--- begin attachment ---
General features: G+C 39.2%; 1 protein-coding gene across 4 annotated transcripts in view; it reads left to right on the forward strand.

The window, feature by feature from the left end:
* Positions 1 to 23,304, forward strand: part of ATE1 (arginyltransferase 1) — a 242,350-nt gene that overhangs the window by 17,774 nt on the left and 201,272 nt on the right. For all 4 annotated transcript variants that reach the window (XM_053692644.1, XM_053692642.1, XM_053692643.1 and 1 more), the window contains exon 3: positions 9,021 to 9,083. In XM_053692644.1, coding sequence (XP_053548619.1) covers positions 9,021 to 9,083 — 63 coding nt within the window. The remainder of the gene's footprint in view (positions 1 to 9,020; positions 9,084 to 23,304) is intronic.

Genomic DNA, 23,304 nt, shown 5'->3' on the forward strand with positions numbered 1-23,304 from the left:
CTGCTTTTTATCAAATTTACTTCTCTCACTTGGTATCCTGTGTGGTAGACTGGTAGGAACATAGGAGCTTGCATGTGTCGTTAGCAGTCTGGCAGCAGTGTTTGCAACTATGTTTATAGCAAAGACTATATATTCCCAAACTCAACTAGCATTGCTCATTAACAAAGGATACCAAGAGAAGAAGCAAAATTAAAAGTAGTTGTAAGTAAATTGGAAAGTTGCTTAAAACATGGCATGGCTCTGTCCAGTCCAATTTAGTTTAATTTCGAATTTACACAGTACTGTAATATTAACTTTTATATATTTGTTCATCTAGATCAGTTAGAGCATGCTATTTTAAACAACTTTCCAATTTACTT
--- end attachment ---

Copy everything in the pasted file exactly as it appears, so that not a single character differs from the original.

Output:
General features: G+C 39.2%; 1 protein-coding gene across 4 annotated transcripts in view; it reads left to right on the forward strand.

The window, feature by feature from the left end:
* Positions 1 to 23,304, forward strand: part of ATE1 (arginyltransferase 1) — a 242,350-nt gene that overhangs the window by 17,774 nt on the left and 201,272 nt on the right. For all 4 annotated transcript variants that reach the window (XM_053692644.1, XM_053692642.1, XM_053692643.1 and 1 more), the window contains exon 3: positions 9,021 to 9,083. In XM_053692644.1, coding sequence (XP_053548619.1) covers positions 9,021 to 9,083 — 63 coding nt within the window. The remainder of the gene's footprint in view (positions 1 to 9,020; positions 9,084 to 23,304) is intronic.

Genomic DNA, 23,304 nt, shown 5'->3' on the forward strand with positions numbered 1-23,304 from the left:
CTGCTTTTTATCAAATTTACTTCTCTCACTTGGTATCCTGTGTGGTAGACTGGTAGGAACATAGGAGCTTGCATGTGTCGTTAGCAGTCTGGCAGCAGTGTTTGCAACTATGTTTATAGCAAAGACTATATATTCCCAAACTCAACTAGCATTGCTCATTAACAAAGGATACCAAGAGAAGAAGCAAAATTAAAAGTAGTTGTAAGTAAATTGGAAAGTTGCTTAAAACATGGCATGGCTCTGTCCAGTCCAATTTAGTTTAATTTCGAATTTACACAGTACTGTAATATTAACTTTTATATATTTGTTCATCTAGATCAGTTAGAGCATGCTATTTTAAACAACTTTCCAATTTACTT